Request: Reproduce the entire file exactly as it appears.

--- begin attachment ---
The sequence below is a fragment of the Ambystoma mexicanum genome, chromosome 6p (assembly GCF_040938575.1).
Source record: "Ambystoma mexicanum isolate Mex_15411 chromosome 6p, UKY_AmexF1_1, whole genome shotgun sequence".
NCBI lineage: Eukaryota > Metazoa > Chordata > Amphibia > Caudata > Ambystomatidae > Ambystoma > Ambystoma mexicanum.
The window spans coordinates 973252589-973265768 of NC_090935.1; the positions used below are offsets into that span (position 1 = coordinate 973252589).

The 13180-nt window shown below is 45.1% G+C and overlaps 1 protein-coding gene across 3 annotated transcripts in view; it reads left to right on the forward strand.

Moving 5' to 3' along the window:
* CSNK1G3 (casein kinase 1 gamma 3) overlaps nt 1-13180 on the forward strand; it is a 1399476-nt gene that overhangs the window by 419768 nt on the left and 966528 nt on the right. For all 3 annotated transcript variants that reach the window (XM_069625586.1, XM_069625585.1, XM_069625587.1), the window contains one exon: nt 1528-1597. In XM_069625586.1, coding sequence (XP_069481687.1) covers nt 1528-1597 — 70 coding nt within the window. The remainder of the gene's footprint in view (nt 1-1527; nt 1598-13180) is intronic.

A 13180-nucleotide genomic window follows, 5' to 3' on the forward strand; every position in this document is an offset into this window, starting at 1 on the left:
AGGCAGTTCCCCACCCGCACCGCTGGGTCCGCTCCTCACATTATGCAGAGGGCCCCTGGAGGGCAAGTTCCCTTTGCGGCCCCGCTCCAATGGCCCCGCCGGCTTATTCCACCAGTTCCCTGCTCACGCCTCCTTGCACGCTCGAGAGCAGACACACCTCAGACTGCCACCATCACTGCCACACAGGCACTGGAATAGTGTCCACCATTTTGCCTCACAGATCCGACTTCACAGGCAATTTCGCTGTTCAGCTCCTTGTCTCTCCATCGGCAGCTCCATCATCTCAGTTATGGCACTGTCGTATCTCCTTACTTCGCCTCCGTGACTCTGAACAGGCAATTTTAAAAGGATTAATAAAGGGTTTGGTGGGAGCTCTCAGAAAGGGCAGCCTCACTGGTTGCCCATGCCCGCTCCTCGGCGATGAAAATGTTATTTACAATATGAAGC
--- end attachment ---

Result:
The sequence below is a fragment of the Ambystoma mexicanum genome, chromosome 6p (assembly GCF_040938575.1).
Source record: "Ambystoma mexicanum isolate Mex_15411 chromosome 6p, UKY_AmexF1_1, whole genome shotgun sequence".
NCBI lineage: Eukaryota > Metazoa > Chordata > Amphibia > Caudata > Ambystomatidae > Ambystoma > Ambystoma mexicanum.
The window spans coordinates 973252589-973265768 of NC_090935.1; the positions used below are offsets into that span (position 1 = coordinate 973252589).

The 13180-nt window shown below is 45.1% G+C and overlaps 1 protein-coding gene across 3 annotated transcripts in view; it reads left to right on the forward strand.

Moving 5' to 3' along the window:
* CSNK1G3 (casein kinase 1 gamma 3) overlaps nt 1-13180 on the forward strand; it is a 1399476-nt gene that overhangs the window by 419768 nt on the left and 966528 nt on the right. For all 3 annotated transcript variants that reach the window (XM_069625586.1, XM_069625585.1, XM_069625587.1), the window contains one exon: nt 1528-1597. In XM_069625586.1, coding sequence (XP_069481687.1) covers nt 1528-1597 — 70 coding nt within the window. The remainder of the gene's footprint in view (nt 1-1527; nt 1598-13180) is intronic.

A 13180-nucleotide genomic window follows, 5' to 3' on the forward strand; every position in this document is an offset into this window, starting at 1 on the left:
AGGCAGTTCCCCACCCGCACCGCTGGGTCCGCTCCTCACATTATGCAGAGGGCCCCTGGAGGGCAAGTTCCCTTTGCGGCCCCGCTCCAATGGCCCCGCCGGCTTATTCCACCAGTTCCCTGCTCACGCCTCCTTGCACGCTCGAGAGCAGACACACCTCAGACTGCCACCATCACTGCCACACAGGCACTGGAATAGTGTCCACCATTTTGCCTCACAGATCCGACTTCACAGGCAATTTCGCTGTTCAGCTCCTTGTCTCTCCATCGGCAGCTCCATCATCTCAGTTATGGCACTGTCGTATCTCCTTACTTCGCCTCCGTGACTCTGAACAGGCAATTTTAAAAGGATTAATAAAGGGTTTGGTGGGAGCTCTCAGAAAGGGCAGCCTCACTGGTTGCCCATGCCCGCTCCTCGGCGATGAAAATGTTATTTACAATATGAAGC